Beat the heat this summer with Cold Shoulder Gourmet, Charleston’s newest sandwich shop. 

Owned and solely operated by Craig Edmunds, Cold Shoulder has been selling out every day since opening May 26. 

Currently, Edmunds offers eight sandwiches — the Gourmet, Classic, Else, Spicy, Simple, Sweet (Nutella and powdered sugar), Vegetarian and Vegan — made fresh every morning, served on focaccia bread. His most popular sandwich, the Spicy, is made with nduja (a spicy, spreadable pork sausage), Toscanino picante salami, greens, Parmesan, truffle cream and truffle hot sauce. 

Many of the sandwiches are made in the morning, ready to go. But towards the end of service when all the premade ones are gone, Edmunds makes them fresh until supplies last. 

Before opening Cold Shoulder, Edmunds worked with Patty Floersheimer and Trudi Wagner at both goat.sheep.cow locations for several years. While there, “honed” the skills he uses at Cold Shoulder, slicing cured meats fresh with a deli slicer, selecting cheeses that pair well with the meats and making homemade truffle cream. Meats are sourced from Smoking Goose Meatery in Indianapolis, In.; truffles from The Truffleist in New York City; freshly baked focaccia bread from Charleston’s Saffron bakery; cheeses imported from Italy; and local greens from new producer King Tide Farm.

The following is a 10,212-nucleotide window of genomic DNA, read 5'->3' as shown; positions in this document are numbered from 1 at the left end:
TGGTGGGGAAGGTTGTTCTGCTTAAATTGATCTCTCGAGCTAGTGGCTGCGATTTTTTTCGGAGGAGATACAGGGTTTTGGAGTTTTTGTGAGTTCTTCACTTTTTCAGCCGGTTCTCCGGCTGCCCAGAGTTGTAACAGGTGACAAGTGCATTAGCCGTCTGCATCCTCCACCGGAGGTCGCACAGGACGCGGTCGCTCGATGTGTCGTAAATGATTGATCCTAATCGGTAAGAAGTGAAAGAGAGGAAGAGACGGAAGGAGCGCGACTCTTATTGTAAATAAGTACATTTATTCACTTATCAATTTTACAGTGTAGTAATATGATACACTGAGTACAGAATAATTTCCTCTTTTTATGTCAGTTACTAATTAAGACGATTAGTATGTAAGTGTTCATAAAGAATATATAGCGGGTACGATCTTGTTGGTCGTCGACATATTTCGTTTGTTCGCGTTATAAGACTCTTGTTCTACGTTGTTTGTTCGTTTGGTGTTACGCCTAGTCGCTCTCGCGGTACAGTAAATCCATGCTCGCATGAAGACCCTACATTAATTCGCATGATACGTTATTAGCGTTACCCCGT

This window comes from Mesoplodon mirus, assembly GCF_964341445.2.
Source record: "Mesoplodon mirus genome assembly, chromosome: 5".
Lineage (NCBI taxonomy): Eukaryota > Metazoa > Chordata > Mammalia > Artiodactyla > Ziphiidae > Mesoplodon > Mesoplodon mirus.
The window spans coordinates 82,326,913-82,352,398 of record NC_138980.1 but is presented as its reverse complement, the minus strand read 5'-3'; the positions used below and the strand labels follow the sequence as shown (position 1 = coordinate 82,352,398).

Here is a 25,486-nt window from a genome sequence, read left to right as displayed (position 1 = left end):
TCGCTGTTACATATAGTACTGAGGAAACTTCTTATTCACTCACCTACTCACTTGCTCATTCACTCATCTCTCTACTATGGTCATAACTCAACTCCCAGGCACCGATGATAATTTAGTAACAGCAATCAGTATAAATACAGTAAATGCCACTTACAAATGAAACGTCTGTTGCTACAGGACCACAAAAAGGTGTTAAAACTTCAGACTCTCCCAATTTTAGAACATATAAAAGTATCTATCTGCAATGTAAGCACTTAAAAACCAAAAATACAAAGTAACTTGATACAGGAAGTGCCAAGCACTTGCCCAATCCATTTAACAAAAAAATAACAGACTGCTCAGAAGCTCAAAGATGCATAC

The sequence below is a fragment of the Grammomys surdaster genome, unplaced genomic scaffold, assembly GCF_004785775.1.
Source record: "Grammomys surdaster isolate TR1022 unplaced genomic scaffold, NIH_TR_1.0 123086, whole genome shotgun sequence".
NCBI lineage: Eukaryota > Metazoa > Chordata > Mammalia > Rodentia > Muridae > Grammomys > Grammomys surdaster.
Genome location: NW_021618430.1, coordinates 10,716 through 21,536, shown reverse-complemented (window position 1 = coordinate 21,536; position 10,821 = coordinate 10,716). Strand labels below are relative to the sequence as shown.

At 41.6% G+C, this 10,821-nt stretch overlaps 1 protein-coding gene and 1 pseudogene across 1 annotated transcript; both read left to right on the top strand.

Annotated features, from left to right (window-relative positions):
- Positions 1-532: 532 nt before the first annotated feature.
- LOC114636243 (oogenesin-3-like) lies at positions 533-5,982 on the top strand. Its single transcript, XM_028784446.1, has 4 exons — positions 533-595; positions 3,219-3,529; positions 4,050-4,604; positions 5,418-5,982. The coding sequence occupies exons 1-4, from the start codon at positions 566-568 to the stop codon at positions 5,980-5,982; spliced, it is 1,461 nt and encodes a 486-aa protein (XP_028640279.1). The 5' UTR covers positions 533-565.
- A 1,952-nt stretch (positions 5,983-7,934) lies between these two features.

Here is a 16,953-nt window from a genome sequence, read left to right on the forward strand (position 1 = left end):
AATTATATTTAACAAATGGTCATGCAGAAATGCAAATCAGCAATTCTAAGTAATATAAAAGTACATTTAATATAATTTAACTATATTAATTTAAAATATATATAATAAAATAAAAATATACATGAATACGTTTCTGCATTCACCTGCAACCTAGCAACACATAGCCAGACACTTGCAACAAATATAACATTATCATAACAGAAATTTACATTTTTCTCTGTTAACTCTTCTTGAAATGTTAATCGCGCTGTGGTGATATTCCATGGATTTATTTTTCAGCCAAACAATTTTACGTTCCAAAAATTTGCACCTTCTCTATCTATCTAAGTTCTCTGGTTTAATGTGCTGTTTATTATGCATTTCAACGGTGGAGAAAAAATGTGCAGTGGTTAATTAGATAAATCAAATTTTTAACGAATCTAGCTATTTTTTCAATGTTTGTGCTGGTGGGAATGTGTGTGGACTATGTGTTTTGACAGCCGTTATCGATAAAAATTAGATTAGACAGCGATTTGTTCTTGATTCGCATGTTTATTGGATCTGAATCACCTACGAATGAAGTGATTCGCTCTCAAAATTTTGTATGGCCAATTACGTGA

“I’m so thankful that they kept me on … It was an invaluable experience,” Edmunds said. “Those ladies are rockstars.” 

The shop’s name, Edmunds said, holds a double meaning: a reference to the cold shoulder of a prosciutto leg that hangs in Italian delis and the metaphorical cold shoulder given to food and beverage workers, “a community who maybe isn’t always served,” he said. 

The Kenyan native moved to Charleston a decade ago from his hometown of Nairobi, did a gap year traveling through Italy, Spain and Portugal and settled into the Lowcountry after driving along the east coast. 

“The whole goal was one of my mates ended up going to South Africa for University or the UK,” Edmunds, now 29 years old, said. “And I just needed to get off the African continent. I’m a beach bum at heart, so when I came to the U.S. I drove down the east coast and just kind of fell in love with this weird, lovely little city. I couldn’t bring myself to break away.”

When he first opened Cold Shoulder in May, Edmunds was making around 50-60 sandwiches a day and selling out. Now, he makes around 150 or more … and still sells out. 

On July 4, Cold Shoulder sold out just before 9:30 a.m. He opens the shop at 8 a.m. Wake up early and wait in line to try a sandwich from the one-man sandwich show. 

Cold Shoulder Gourmet is located at 1684 Old Towne Road next to Locals and opens at 8 a.m. Thurs.-Sun.


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